At a time when 1 in 3 Americans are considered obese, the lid must be lifted on the cause of such a dangerous and ugly disease. The finger should be pointed squarely at white bread although it can also point to a whole myriad of other contributing culprits such as lack of exercise (caused by excessive TV, internet and gaming), the increase in processed foods, the contents of which are government subsidised making them cheap to produce and cheaper to sell, the pledge drive by the food industry to promote snacks as part of our required daily intake.
The history of white bread is a shady place. From its inception it was a dangerously unhealthy meal filler enjoyed by the well to do, but as its popularity grew and the working classes got a taste, bakers were faced with the need to reduce costs.
One way of doing so was to mix plaster of Paris into the dough. This gave it the white colour and appearance of white bread, but customers were to all intents and purposes eating the walls of their houses.
Of course, such a disgusting rouse wouldn’t be allowed to happen today, would it?
Well, you might be forgiven for thinking so but when you list the ingredients in the average white loaf it reveals some sinister element – sugar, high levels of sodium, white flour and ‘E’ numbers galore (preservatives, flavour enhancers, stabilisers), yeast and yeast extract (read as ‘mono-sodium glutamate’) – all of which have been approved by your good friends at the FDA and WHO and have also been consistently linked with an increase in diabetes, obesity and cancer.
[adsense]White bread is considered a high glycaemic index food which means it releases sugar into the blood stream quickly. Unless that sugar is burned off immediately it clings to areas of the body making them produce fat.
Foods like pizza, especially the deep dish variety, are heavy in white flour and that makes them a guilty looking suspect in the obesity war.
Who feels like going for a run after a 12” pizza with all the trimmings?
The truth is that most people will consume something like that while playing video games, watching TV or ‘Facebooking‘ and wash it down with a milkshake, sugary soda or a beer without thinking twice. This is where the damage is done because if the body remains at rest while the sugar from that meal is offloaded quickly into the bloodstream then it will rapidly gain weight through inactivity.
Another problem which is becoming more and more widespread is diabetes, and the fast release of sugar into the blood can lead to a tolerance of insulin which is a leading factor in type 2 diabetes.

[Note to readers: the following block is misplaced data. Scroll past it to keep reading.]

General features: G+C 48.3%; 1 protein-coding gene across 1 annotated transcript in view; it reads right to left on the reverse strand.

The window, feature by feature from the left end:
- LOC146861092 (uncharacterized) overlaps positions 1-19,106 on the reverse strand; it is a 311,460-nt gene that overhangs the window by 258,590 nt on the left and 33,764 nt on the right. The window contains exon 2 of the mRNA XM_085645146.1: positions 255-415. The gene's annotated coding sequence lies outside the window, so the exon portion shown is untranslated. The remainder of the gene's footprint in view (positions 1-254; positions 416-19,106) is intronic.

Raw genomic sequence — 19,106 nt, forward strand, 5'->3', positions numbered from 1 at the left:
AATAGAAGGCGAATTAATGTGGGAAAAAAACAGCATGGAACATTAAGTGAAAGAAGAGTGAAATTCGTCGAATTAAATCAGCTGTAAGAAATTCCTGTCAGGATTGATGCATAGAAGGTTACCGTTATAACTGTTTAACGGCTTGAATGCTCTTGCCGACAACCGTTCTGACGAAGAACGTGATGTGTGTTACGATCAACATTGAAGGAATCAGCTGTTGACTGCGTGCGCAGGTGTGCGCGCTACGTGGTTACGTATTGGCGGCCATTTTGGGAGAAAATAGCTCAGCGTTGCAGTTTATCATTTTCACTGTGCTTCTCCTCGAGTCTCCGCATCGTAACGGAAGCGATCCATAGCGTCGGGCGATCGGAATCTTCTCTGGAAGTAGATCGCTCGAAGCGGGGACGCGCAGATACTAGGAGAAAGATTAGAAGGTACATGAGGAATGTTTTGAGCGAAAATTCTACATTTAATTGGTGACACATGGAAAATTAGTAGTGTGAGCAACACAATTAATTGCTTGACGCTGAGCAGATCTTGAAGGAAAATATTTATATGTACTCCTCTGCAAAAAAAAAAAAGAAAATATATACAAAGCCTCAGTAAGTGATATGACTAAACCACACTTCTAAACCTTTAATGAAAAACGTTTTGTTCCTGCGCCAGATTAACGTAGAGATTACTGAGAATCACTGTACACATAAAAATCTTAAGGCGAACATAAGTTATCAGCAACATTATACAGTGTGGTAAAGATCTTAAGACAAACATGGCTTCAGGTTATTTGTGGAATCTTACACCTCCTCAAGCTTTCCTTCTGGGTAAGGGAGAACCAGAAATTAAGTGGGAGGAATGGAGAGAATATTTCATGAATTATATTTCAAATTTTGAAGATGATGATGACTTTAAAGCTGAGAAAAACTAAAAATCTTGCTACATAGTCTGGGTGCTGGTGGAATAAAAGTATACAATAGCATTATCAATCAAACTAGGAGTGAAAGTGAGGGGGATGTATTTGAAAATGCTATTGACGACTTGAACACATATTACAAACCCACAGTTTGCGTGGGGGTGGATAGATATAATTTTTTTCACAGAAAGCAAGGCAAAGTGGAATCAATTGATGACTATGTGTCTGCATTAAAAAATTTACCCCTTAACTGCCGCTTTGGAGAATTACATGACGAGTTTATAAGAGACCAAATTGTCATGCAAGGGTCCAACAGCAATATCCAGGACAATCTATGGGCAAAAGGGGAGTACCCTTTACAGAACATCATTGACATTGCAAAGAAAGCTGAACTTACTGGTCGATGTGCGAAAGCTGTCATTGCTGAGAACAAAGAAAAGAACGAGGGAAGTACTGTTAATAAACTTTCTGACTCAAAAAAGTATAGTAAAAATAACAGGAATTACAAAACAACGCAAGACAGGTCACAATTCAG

The white collar community has seen an increase in obesity and diabetes cases with office workers snacking on fare from the nearby vending machine as well as take-out sandwiches which are sugar rich. Although many office clerks have gym subscriptions and avidly maintain a strict exercise regime, they are ultimately too late after work when the body has already assimilated sugar from their lunchtime meal; a bit like leaving the washing up for a few days and then expecting it to come clean without losing fingers to the scourer.
So what’s the solution?
For those addicted to bread there are whole grain options but you need to find organic loaves which contain no ‘E’ numbers or sugar. Try to avoid the ‘white stuff’ which equates to white flour, white rice, white potatoes, milk and refined sugar.
Studies carried out this year have proved that people consuming whole grain bread actually lost, on average, 1kg of body more than those on white bread.
White potatoes and white rice are particularly bad too because they contain high levels of starch which acts as a kind of ‘sugar glue’ in the body, helping it stick in areas where it shouldn’t. Brown rice and brown bread are much safer alternatives.
It is better to avoid all bread completely and instead get your carbohydrates from fruit and vegetables like carrots, sweet potatoes, apples and bananas, as well as healthy fats from avocados, nuts and seeds. Essentials like iron can be garnered from delicious mangos or healthy green spinach (both best eaten raw) and for vitamin B12 there is always the option to not wash your vegetables completely (soil is a great source of the tiny amount of B12 the body needs) or indulge in some seaweed such kelp, nori or dulce.
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images: vendingmachinegroup.com, en.wikipedia.com, diabetespharmacist.com, mediachemistry.com, food.lizsteinberg.com, superstock.com